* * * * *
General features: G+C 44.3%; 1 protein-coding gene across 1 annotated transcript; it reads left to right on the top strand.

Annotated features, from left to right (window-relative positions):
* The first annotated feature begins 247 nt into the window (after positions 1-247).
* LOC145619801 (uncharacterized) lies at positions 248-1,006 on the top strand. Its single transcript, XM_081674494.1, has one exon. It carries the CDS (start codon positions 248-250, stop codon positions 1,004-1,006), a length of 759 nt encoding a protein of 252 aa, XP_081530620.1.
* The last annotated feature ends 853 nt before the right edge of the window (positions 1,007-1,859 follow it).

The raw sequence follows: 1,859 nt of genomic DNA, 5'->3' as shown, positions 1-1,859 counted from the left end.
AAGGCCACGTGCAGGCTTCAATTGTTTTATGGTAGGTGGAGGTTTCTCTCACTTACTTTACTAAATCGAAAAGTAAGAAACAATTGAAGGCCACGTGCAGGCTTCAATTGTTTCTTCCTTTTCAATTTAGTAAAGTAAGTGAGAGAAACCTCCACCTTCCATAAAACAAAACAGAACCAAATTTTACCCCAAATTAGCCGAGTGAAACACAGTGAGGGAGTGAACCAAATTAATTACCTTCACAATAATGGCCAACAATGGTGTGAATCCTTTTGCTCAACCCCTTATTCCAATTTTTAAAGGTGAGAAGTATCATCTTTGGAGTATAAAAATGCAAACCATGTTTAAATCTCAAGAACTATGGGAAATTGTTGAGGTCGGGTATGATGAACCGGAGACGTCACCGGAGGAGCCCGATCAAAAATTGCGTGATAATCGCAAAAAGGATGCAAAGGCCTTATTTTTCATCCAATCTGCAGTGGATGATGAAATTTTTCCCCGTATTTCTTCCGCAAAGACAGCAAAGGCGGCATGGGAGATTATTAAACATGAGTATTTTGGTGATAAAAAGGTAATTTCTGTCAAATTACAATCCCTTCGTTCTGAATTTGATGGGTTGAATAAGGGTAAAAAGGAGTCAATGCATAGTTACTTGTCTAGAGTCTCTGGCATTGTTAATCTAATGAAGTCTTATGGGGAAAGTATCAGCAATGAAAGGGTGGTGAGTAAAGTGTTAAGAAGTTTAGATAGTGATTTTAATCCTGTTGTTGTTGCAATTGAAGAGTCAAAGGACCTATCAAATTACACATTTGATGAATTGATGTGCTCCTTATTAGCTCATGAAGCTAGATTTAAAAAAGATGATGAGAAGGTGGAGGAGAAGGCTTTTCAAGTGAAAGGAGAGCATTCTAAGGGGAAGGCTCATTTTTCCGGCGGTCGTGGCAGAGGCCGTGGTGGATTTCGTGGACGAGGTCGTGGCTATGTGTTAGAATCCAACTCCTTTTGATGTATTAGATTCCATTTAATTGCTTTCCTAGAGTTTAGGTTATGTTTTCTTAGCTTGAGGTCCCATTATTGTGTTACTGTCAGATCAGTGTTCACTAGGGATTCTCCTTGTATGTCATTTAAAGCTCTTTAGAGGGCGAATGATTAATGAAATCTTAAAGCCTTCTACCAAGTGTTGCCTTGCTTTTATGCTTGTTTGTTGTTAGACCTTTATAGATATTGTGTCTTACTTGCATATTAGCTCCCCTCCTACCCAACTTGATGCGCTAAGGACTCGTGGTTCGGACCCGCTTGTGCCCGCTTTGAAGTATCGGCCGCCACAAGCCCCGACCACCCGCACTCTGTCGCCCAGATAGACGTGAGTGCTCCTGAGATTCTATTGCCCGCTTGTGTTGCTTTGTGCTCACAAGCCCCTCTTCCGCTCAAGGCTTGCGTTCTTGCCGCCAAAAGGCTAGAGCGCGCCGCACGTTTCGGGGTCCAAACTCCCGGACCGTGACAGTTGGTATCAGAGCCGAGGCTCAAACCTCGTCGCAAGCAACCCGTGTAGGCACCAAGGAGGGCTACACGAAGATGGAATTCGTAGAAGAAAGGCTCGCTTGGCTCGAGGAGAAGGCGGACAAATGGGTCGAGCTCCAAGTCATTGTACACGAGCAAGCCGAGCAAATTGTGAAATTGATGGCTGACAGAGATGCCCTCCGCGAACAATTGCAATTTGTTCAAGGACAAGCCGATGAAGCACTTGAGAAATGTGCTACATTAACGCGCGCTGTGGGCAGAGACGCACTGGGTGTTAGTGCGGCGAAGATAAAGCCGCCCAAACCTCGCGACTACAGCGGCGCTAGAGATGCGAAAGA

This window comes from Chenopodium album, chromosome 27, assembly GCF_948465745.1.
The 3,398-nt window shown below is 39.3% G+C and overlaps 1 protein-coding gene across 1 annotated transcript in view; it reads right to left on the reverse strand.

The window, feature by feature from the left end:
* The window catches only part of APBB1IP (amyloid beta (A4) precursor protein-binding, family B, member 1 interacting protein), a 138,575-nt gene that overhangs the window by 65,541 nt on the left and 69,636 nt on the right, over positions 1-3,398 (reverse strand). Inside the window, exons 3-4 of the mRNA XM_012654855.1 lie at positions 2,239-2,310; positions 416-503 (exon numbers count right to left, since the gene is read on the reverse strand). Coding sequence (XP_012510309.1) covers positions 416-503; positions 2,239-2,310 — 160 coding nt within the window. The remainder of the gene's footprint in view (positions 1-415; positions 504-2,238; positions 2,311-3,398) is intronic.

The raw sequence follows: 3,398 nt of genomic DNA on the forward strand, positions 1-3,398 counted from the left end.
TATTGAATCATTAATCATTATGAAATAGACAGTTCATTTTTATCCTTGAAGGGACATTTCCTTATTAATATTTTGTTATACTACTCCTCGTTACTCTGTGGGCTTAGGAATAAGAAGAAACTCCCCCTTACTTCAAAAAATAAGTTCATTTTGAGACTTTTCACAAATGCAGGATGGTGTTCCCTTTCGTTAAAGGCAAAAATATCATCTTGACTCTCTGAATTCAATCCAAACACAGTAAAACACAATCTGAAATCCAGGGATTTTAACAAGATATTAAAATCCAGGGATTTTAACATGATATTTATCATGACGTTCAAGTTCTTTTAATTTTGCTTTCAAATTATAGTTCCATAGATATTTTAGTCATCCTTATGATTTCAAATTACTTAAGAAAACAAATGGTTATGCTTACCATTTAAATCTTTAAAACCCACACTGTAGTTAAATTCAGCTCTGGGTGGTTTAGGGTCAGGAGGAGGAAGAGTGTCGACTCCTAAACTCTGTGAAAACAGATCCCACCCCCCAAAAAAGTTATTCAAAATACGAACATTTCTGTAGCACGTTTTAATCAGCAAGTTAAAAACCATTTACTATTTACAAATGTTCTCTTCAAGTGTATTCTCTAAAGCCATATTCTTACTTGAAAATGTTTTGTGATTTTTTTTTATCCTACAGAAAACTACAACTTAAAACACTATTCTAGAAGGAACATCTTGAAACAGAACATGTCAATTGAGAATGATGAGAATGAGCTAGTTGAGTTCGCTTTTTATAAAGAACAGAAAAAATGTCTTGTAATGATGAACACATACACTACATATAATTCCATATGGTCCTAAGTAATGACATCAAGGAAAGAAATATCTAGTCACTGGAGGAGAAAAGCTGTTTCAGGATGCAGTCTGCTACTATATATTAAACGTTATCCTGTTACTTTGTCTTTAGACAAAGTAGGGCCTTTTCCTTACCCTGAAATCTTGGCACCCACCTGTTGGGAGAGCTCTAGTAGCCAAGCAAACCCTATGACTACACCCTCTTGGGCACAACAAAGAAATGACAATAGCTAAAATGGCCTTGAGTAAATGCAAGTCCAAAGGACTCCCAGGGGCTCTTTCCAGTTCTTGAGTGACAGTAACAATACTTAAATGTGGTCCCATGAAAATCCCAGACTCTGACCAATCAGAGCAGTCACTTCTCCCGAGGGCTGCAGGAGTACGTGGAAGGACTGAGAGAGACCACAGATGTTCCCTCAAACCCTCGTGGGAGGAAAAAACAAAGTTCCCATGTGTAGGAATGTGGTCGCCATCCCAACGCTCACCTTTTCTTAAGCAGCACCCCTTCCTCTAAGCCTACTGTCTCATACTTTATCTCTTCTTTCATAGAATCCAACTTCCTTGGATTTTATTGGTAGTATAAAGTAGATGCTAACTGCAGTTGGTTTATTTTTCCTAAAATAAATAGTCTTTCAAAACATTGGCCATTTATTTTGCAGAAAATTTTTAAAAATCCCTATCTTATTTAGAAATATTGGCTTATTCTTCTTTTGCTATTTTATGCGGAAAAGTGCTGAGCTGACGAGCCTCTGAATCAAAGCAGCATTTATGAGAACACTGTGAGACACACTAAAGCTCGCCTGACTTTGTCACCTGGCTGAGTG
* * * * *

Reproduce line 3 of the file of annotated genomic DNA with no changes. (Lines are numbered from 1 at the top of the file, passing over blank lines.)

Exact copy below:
* The first annotated feature begins 247 nt into the window (after positions 1-247).